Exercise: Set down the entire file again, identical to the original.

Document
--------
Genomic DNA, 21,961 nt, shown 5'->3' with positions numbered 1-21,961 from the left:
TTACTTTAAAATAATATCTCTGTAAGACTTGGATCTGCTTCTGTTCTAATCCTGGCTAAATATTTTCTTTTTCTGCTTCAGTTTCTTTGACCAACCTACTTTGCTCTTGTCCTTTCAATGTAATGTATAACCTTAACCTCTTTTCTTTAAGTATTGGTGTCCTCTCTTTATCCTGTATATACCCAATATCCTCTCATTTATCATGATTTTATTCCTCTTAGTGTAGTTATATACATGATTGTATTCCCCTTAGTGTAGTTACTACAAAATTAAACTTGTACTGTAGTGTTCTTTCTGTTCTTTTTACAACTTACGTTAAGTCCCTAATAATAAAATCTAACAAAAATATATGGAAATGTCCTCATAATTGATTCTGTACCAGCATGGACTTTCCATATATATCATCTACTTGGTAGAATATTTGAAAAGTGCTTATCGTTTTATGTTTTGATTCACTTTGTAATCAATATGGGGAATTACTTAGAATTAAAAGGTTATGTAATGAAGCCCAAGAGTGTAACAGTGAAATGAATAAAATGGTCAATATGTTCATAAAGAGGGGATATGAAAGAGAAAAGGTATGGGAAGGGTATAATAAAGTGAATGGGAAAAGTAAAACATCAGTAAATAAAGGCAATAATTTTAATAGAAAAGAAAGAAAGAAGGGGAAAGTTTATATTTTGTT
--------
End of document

Genomic DNA, 21,961 nt, shown 5'->3' with positions numbered 1-21,961 from the left:
TTACTTTAAAATAATATCTCTGTAAGACTTGGATCTGCTTCTGTTCTAATCCTGGCTAAATATTTTCTTTTTCTGCTTCAGTTTCTTTGACCAACCTACTTTGCTCTTGTCCTTTCAATGTAATGTATAACCTTAACCTCTTTTCTTTAAGTATTGGTGTCCTCTCTTTATCCTGTATATACCCAATATCCTCTCATTTATCATGATTTTATTCCTCTTAGTGTAGTTATATACATGATTGTATTCCCCTTAGTGTAGTTACTACAAAATTAAACTTGTACTGTAGTGTTCTTTCTGTTCTTTTTACAACTTACGTTAAGTCCCTAATAATAAAATCTAACAAAAATATATGGAAATGTCCTCATAATTGATTCTGTACCAGCATGGACTTTCCATATATATCATCTACTTGGTAGAATATTTGAAAAGTGCTTATCGTTTTATGTTTTGATTCACTTTGTAATCAATATGGGGAATTACTTAGAATTAAAAGGTTATGTAATGAAGCCCAAGAGTGTAACAGTGAAATGAATAAAATGGTCAATATGTTCATAAAGAGGGGATATGAAAGAGAAAAGGTATGGGAAGGGTATAATAAAGTGAATGGGAAAAGTAAAACATCAGTAAATAAAGGCAATAATTTTAATAGAAAAGAAAGAAAGAAGGGGAAAGTTTATATTTTGTT